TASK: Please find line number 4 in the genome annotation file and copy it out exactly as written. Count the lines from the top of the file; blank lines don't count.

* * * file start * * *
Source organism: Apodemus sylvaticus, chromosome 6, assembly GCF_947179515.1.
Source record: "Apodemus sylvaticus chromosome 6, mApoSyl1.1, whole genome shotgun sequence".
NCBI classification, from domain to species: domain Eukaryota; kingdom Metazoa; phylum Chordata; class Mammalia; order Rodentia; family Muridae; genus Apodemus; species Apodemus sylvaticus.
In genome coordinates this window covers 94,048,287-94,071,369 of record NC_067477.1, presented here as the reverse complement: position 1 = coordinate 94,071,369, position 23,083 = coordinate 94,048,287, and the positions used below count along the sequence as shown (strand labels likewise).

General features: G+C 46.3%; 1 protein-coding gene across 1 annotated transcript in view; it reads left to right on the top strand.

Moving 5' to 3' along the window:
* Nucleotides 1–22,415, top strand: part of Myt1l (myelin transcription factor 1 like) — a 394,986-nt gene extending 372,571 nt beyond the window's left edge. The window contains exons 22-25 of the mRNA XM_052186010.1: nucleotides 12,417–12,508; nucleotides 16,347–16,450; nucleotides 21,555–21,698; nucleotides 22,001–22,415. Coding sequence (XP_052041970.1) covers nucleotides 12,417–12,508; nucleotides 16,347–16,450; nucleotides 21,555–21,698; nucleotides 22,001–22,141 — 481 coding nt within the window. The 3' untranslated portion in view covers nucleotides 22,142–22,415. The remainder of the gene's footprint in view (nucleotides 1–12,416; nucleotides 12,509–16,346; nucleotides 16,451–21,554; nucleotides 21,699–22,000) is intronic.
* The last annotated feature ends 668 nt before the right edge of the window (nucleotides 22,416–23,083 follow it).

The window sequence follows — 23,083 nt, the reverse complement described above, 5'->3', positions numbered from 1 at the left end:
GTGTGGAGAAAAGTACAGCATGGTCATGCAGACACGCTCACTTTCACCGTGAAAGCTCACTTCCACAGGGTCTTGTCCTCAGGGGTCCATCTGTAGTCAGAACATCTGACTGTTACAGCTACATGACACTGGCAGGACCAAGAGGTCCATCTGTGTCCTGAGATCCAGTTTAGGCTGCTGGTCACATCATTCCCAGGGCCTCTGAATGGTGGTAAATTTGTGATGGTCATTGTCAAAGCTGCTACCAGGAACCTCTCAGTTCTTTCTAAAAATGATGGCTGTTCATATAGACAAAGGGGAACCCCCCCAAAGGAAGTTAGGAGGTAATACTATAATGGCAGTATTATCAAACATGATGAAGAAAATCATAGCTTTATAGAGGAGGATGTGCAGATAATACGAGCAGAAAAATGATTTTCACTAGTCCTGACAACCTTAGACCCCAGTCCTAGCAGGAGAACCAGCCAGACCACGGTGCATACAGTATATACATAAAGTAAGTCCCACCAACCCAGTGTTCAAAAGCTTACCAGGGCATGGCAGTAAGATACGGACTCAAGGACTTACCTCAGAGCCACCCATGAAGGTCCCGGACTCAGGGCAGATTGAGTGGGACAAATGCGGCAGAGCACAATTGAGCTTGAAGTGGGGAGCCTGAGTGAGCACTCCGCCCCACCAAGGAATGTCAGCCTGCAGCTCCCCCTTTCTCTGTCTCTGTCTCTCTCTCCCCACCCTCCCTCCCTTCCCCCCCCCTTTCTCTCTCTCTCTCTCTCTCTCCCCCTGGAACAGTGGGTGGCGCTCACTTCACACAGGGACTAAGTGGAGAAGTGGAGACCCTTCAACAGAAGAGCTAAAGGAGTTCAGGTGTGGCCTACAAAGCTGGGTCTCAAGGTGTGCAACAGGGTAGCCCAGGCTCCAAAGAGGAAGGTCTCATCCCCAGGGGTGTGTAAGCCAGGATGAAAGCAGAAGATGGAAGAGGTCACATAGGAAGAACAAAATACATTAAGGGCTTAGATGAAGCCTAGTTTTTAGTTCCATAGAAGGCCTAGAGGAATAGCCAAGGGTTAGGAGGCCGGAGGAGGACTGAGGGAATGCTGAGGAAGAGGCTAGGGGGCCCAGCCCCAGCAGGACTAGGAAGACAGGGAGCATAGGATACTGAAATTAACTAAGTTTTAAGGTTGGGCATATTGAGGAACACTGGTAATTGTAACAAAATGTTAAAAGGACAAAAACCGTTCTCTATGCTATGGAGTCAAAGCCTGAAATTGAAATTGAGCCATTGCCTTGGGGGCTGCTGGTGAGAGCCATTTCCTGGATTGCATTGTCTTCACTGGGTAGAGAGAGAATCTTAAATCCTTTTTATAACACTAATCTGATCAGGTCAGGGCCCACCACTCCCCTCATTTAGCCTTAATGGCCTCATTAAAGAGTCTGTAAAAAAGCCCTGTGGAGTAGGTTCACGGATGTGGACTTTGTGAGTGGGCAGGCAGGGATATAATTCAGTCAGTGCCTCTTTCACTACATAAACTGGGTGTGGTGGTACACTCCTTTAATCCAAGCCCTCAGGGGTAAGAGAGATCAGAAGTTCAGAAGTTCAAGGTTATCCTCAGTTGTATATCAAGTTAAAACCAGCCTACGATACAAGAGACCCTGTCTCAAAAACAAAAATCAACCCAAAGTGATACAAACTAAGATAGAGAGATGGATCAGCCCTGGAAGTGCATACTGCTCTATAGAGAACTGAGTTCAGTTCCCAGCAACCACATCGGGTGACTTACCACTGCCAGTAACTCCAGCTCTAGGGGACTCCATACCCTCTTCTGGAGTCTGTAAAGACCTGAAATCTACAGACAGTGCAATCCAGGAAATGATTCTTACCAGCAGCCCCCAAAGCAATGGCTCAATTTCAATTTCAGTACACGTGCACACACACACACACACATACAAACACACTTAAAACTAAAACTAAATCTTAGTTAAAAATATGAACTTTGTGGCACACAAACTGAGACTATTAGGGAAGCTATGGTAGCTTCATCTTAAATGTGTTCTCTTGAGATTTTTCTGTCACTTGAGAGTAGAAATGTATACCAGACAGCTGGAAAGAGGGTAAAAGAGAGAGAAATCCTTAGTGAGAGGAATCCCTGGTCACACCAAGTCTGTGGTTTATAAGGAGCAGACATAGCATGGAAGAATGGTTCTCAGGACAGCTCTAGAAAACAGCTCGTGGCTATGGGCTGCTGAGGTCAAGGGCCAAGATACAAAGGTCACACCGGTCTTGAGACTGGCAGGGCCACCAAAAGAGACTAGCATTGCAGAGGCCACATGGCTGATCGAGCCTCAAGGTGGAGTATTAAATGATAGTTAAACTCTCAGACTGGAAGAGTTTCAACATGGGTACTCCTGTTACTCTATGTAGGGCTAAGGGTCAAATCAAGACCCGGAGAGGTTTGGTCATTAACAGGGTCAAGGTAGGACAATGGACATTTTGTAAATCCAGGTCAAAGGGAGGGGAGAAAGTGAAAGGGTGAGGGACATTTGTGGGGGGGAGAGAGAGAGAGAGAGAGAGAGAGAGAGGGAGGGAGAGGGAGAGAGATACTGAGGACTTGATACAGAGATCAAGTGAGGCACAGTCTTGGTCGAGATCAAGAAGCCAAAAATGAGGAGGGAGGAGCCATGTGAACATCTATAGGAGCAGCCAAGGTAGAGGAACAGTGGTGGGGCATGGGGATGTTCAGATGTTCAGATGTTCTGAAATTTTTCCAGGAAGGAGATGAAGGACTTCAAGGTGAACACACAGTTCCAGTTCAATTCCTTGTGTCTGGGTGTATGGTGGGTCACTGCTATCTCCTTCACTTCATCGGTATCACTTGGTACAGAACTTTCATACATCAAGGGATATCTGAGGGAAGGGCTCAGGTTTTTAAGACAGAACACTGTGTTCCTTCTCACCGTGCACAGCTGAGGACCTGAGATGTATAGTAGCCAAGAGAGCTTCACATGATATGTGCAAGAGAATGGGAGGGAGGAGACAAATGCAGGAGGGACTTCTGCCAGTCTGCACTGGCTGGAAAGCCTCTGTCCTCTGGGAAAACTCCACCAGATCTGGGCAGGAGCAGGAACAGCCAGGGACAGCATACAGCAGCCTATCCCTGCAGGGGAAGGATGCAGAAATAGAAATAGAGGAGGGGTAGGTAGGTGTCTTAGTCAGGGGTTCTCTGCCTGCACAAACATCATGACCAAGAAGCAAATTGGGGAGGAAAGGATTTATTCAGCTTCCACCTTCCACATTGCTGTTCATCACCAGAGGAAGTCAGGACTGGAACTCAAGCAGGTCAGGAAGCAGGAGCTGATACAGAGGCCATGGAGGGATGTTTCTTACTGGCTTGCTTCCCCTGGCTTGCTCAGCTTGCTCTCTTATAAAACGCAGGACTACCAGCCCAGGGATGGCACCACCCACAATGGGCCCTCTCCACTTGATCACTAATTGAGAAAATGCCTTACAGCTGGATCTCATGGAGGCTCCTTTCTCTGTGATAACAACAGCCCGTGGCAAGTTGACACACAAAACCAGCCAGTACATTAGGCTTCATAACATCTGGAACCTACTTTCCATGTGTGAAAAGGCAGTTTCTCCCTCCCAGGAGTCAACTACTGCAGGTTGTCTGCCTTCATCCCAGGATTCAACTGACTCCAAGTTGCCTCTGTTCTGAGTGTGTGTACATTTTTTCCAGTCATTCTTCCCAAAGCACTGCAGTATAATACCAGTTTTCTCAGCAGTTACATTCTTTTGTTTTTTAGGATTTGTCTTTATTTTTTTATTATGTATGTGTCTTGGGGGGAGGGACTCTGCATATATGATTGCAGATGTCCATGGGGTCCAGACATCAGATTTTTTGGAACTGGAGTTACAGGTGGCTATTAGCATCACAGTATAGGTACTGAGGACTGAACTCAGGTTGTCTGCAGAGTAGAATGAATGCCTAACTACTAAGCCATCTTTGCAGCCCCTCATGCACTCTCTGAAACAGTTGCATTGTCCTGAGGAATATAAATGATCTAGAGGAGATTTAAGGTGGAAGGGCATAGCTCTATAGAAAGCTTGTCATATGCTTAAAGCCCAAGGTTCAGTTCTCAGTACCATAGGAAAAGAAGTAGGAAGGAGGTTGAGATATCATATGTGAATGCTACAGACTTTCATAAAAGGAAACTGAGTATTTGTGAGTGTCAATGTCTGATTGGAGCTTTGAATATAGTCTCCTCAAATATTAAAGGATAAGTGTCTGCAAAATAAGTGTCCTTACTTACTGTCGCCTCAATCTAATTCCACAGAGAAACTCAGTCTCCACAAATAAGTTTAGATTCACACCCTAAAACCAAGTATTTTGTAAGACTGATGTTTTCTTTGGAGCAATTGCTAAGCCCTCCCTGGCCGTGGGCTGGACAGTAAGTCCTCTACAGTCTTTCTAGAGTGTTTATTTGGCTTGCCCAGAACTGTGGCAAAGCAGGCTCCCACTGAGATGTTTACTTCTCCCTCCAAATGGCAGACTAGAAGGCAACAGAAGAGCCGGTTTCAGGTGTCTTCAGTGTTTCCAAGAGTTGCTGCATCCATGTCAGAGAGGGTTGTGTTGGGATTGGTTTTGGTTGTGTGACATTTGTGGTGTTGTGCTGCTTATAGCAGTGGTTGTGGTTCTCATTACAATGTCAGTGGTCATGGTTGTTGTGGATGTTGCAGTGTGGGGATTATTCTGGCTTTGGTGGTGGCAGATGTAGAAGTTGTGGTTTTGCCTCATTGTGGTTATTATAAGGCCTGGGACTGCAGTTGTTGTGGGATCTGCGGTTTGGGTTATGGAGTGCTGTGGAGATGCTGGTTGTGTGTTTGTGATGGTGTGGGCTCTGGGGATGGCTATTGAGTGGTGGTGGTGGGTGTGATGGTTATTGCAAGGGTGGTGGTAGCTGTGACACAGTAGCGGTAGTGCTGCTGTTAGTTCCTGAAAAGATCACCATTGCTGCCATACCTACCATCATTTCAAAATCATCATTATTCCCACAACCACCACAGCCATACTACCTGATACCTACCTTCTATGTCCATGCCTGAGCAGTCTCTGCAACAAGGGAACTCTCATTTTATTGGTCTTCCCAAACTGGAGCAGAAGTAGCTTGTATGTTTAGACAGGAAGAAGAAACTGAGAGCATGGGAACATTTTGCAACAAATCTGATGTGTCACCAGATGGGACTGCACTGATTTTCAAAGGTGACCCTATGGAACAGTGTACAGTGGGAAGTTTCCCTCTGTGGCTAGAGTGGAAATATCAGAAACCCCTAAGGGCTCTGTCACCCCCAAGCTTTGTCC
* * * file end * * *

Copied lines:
In genome coordinates this window covers 94,048,287-94,071,369 of record NC_067477.1, presented here as the reverse complement: position 1 = coordinate 94,071,369, position 23,083 = coordinate 94,048,287, and the positions used below count along the sequence as shown (strand labels likewise).